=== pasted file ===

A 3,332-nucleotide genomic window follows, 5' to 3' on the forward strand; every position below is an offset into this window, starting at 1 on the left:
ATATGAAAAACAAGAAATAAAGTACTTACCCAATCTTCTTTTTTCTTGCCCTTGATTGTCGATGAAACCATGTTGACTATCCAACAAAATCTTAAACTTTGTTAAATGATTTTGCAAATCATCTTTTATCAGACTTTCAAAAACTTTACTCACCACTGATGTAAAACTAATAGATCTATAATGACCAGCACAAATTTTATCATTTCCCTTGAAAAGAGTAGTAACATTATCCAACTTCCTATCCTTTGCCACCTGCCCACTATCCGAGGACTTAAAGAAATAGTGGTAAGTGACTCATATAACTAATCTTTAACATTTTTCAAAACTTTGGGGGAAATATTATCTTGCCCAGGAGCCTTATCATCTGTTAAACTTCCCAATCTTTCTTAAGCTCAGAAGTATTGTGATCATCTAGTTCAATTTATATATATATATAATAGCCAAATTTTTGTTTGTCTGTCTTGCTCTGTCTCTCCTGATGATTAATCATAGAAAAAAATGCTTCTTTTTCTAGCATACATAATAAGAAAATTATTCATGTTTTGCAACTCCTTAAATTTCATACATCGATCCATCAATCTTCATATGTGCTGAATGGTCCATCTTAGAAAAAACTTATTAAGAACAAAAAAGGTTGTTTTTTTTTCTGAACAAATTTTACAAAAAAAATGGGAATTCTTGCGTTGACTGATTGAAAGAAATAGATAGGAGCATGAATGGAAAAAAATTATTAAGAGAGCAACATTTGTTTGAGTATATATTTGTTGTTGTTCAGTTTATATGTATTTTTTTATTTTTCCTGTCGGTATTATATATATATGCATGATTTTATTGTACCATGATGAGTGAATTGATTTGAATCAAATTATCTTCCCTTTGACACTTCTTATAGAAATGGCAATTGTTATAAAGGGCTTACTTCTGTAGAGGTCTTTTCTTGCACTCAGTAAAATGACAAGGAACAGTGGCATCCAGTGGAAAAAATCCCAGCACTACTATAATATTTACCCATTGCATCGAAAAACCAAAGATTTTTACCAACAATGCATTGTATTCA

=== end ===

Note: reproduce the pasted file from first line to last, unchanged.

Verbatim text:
A 3,332-nucleotide genomic window follows, 5' to 3' on the forward strand; every position below is an offset into this window, starting at 1 on the left:
ATATGAAAAACAAGAAATAAAGTACTTACCCAATCTTCTTTTTTCTTGCCCTTGATTGTCGATGAAACCATGTTGACTATCCAACAAAATCTTAAACTTTGTTAAATGATTTTGCAAATCATCTTTTATCAGACTTTCAAAAACTTTACTCACCACTGATGTAAAACTAATAGATCTATAATGACCAGCACAAATTTTATCATTTCCCTTGAAAAGAGTAGTAACATTATCCAACTTCCTATCCTTTGCCACCTGCCCACTATCCGAGGACTTAAAGAAATAGTGGTAAGTGACTCATATAACTAATCTTTAACATTTTTCAAAACTTTGGGGGAAATATTATCTTGCCCAGGAGCCTTATCATCTGTTAAACTTCCCAATCTTTCTTAAGCTCAGAAGTATTGTGATCATCTAGTTCAATTTATATATATATATAATAGCCAAATTTTTGTTTGTCTGTCTTGCTCTGTCTCTCCTGATGATTAATCATAGAAAAAAATGCTTCTTTTTCTAGCATACATAATAAGAAAATTATTCATGTTTTGCAACTCCTTAAATTTCATACATCGATCCATCAATCTTCATATGTGCTGAATGGTCCATCTTAGAAAAAACTTATTAAGAACAAAAAAGGTTGTTTTTTTTTCTGAACAAATTTTACAAAAAAAATGGGAATTCTTGCGTTGACTGATTGAAAGAAATAGATAGGAGCATGAATGGAAAAAAATTATTAAGAGAGCAACATTTGTTTGAGTATATATTTGTTGTTGTTCAGTTTATATGTATTTTTTTATTTTTCCTGTCGGTATTATATATATATGCATGATTTTATTGTACCATGATGAGTGAATTGATTTGAATCAAATTATCTTCCCTTTGACACTTCTTATAGAAATGGCAATTGTTATAAAGGGCTTACTTCTGTAGAGGTCTTTTCTTGCACTCAGTAAAATGACAAGGAACAGTGGCATCCAGTGGAAAAAATCCCAGCACTACTATAATATTTACCCATTGCATCGAAAAACCAAAGATTTTTACCAACAATGCATTGTATTCA